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With the travel restrictions in place, I haven't seen my mom in almost two years! - I really miss her.

I’m not sure if my parents are going to be able to be here for the birth of their first grandchild.

I finally got to see my sister. It had been over a year since she’d seen me and my son. Best birthday present ever.

While the rules for international travel into the United States during Covid-19 might seem to change by the minute, one thing that remains consistent is that people miss the ones they love. With that in mind, we’ve compiled an easy to reference list of what we currently know about traveling to the U.S. right now. 

Unfortunately, there is no hard and fast rule to tell someone whether they can make the trip. But here’s what we do know.

Travel from Non-Restricted Countries

If you are traveling from a country that is NOT on the restricted list, then entry is relatively easy, provided you follow the rules:

  • You must provide evidence of a negative covid test taken within 3 days prior to boarding your flight. A few things to note:
    • Make sure you check that the test you are using is approved by the CDC as well as the local authorities in that country (see here for types of test accepted)
    • Ensure the test results can be easily read by airline personnel, this may require translation of results, check with your airline on their requirements. 
  • After entering the U.S. it is recommended that you re-test within 3-5 days. 
  • These requirements are in effect for all travelers, even if traveling after being vaccinated.

Travel from Restricted Countries

There are a few proclamations that restrict international travel from certain countries. These are continuously being monitored and updated accordingly. These proclamations do not restrict the travel of U.S. citizens or lawful permanent residents returning to the U.S. The current proclamations restrict travel from China, Iran, European Schengen area, United Kingdom, Republic of Ireland, Brazil, South Africa, and India.  

So what does this mean? Generally, if any of the previous 14-days have been spent in one of these countries, travel and entry into the U.S. is prohibited (with exceptions). Given these restrictions, if your loved one resides in one of these countries, there are a few options:

  • They may be able to gain entry to a country that is not on the restricted list. They may then stay there for the 14-day period. After this period, they may attempt to enter with the appropriate protocols (above) or,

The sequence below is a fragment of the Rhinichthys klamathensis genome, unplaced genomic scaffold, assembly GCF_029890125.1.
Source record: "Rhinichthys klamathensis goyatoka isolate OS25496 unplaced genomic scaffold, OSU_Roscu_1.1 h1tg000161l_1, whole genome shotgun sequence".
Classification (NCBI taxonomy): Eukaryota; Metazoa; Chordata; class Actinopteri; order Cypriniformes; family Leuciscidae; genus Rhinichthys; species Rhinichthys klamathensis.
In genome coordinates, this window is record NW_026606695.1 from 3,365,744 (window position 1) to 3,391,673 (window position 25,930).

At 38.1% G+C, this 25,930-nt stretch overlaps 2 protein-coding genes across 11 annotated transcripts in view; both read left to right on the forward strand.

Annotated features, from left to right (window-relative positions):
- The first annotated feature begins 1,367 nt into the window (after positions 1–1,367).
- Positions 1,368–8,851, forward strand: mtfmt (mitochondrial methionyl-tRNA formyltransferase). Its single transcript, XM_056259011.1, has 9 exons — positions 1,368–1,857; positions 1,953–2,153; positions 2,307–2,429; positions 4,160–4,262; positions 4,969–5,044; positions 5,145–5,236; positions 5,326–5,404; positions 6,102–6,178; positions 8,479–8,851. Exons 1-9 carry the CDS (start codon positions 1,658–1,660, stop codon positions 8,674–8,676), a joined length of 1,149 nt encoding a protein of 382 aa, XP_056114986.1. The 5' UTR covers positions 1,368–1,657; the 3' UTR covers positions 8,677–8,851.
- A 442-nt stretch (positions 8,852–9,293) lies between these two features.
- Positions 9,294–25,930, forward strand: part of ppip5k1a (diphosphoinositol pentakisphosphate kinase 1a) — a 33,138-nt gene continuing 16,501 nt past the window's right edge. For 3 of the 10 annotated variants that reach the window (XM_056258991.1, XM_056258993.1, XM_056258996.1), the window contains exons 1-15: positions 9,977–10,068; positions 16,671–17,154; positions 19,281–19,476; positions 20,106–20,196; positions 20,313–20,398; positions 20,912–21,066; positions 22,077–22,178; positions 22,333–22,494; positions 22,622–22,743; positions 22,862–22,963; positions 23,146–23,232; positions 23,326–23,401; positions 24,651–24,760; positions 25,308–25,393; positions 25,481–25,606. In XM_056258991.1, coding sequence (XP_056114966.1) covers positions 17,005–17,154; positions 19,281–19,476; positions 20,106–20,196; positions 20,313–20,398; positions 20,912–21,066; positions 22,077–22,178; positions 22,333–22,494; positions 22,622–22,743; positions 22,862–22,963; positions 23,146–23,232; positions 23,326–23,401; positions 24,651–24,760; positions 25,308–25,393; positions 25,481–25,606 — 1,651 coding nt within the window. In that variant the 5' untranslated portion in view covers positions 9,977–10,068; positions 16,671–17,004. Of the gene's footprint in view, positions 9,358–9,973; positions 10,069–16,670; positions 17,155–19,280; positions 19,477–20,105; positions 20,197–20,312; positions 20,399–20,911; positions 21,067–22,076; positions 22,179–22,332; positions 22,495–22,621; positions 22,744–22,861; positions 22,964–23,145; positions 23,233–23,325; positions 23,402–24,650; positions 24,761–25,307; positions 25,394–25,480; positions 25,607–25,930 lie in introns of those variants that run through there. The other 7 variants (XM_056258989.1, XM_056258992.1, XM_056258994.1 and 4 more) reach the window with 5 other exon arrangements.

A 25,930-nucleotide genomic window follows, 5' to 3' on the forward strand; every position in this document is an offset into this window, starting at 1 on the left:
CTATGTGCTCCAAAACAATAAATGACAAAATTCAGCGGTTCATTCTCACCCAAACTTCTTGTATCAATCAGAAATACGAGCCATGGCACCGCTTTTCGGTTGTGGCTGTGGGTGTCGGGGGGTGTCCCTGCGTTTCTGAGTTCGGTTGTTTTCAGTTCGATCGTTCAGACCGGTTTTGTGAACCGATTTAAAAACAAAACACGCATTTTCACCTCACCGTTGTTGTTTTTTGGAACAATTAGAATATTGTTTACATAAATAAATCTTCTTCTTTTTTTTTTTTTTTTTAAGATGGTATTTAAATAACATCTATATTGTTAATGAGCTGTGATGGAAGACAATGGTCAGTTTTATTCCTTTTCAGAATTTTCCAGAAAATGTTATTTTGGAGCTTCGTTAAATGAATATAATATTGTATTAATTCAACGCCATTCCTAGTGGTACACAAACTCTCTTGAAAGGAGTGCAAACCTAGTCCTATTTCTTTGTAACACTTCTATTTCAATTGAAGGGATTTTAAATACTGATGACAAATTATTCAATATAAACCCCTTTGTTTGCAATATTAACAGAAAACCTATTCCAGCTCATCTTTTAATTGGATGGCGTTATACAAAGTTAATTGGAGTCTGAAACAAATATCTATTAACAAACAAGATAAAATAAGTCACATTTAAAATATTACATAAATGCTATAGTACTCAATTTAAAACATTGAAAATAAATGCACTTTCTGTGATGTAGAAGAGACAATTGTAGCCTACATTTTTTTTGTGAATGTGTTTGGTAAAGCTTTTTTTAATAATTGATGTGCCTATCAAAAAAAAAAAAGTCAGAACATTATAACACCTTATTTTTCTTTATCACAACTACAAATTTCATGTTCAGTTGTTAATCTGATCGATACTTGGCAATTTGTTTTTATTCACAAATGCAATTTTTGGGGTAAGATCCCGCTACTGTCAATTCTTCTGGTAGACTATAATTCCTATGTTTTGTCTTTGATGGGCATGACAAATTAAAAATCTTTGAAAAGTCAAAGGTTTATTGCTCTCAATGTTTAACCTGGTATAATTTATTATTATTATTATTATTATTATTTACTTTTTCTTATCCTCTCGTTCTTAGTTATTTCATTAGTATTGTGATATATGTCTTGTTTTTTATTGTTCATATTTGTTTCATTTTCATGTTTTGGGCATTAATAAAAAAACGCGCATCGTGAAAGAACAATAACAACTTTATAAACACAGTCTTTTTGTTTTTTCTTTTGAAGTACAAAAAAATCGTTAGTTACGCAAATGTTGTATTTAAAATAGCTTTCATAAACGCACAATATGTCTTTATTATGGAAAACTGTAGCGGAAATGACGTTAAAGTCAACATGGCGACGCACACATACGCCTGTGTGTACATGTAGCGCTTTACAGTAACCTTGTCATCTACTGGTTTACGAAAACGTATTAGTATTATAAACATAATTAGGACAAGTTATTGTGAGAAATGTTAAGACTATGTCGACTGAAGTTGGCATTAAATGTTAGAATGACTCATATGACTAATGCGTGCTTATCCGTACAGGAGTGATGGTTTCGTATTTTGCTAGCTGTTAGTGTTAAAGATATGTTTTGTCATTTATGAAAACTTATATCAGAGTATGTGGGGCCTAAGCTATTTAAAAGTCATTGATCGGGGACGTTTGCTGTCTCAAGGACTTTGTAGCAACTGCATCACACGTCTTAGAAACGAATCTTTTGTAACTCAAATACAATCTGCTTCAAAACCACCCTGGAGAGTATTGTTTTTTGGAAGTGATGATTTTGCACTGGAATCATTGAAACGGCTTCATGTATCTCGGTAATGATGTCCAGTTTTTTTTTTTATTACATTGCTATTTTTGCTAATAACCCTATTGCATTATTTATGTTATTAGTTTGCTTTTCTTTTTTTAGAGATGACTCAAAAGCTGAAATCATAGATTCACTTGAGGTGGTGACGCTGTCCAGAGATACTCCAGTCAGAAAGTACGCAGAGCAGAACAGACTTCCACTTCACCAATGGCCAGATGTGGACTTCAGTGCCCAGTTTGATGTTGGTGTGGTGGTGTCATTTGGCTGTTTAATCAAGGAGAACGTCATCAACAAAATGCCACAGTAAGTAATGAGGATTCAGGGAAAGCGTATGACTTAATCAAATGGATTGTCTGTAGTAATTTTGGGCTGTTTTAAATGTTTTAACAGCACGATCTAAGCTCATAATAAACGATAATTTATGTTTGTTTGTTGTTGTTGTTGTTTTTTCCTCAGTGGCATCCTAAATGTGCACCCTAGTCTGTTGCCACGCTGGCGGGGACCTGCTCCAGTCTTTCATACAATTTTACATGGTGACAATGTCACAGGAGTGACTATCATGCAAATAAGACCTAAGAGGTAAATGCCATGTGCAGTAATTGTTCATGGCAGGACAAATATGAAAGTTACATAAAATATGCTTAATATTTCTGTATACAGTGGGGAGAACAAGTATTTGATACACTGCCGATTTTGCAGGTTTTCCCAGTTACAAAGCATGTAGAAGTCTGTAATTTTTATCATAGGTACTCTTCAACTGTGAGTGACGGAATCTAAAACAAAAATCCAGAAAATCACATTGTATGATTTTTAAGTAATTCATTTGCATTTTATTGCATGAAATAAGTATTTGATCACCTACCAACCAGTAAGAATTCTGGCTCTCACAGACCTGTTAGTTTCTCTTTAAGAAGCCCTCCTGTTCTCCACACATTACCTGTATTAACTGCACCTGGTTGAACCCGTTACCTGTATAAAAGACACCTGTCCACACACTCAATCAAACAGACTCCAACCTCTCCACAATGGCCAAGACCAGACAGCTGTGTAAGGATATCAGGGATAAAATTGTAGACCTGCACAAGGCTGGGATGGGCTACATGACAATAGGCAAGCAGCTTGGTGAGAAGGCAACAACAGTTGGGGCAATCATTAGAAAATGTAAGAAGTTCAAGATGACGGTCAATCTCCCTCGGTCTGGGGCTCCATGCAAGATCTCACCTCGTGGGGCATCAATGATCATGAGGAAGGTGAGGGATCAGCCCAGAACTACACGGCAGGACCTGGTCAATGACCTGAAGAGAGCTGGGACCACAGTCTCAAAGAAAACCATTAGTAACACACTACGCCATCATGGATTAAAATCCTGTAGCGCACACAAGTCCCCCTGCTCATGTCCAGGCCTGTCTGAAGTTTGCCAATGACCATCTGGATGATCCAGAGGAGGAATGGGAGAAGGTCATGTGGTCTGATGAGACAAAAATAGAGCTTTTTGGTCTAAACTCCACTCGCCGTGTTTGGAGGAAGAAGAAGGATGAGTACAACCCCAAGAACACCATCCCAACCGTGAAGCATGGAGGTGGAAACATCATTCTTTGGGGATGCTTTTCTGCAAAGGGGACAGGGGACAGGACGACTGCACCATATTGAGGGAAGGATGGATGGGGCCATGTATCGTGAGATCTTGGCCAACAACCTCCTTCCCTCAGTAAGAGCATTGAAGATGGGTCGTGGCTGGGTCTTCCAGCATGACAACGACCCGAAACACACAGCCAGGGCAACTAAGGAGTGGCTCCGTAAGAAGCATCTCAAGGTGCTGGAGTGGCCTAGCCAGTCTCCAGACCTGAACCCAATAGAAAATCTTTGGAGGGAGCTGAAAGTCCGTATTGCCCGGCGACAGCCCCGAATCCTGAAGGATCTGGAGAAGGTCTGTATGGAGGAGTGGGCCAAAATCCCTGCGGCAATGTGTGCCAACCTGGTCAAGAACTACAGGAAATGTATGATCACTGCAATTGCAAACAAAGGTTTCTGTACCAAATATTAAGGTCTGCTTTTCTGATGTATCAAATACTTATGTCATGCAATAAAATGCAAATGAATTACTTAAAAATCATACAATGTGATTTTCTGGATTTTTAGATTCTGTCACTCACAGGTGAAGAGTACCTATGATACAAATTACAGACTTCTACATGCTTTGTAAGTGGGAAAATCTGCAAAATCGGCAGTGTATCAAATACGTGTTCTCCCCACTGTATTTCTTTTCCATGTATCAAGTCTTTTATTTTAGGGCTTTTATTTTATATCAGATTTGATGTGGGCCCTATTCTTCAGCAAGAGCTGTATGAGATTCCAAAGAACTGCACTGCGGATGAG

• There may be a case where they qualify for an exception. There are National Interest Exceptions (NIEs) for various groups. Here is the full list of exceptions, but below are a few of the most common/useful.

National Interest Exceptions (NIEs)

    • Automatic Consideration – No pre-approval required:

      • Immigrants of all categories
      • Fiancee of a U.S. citizen and their dependents (K visas)
      • Students (F and M visas) – as outlined, may not arrive more than 30 days prior to start of term
    • Other NIEs, approval required and can be applied for at an embassy or consulate: 

      • Certain exchange visitors
      • Exchange students and academics (J visas)
      • Journalists (I visas)
      • Travelers providing support for critical infrastructure sectors or related supply chains
      • Travelers providing support for significant economic activity
      • Lifesaving medical treatment (for applicant and accompaniment)
      • Public Health support and research
      • Humanitarian travel – including to provide care for a U.S. citizen
      • Family members joining someone with an NIE not requiring pre-approval

While this list is non-exhaustive and will likely continue to change, this is the current state of international travel as far as PondLeap is aware. When planning, please take note of the sources here and ensure that your trip is in line with the latest announcements and mandates as provided by the U.S. Department of State, the White House and the CDC. You can also stay up to date with PondLeap as we continue to monitor the state of affairs and help to support foreign-born individuals. 

Tips for Successful Travel Planning

  • Follow the guidance and check frequently.
  • Check your airline’s change fee and rebooking policy before booking your flight. As things continue to change rapidly, make sure that you are covered if you need to make changes to your travel itinerary.
  • Restrictions can change by country. Be sure to check the country specific information for the country you are traveling to and from to ensure that you are compliant.
  • Check with the health department of the city you’re traveling to, as there may be additional Covid-19 guidance. 
  • Use the resources below and check the CDC website and travel.state.gov for Covid-19 updates.
  • Check with your airline about other requirements and Covid-19 health affidavits you might need to complete before you depart. 

Finally, while we know this is a trying time for everyone, we’re all just doing the best we can. Let’s be kind, follow the guidance, and listen to and respect those that are working every day to make sure that we can still visit those that we care about. The only way forward is through. 

Summary of Resources

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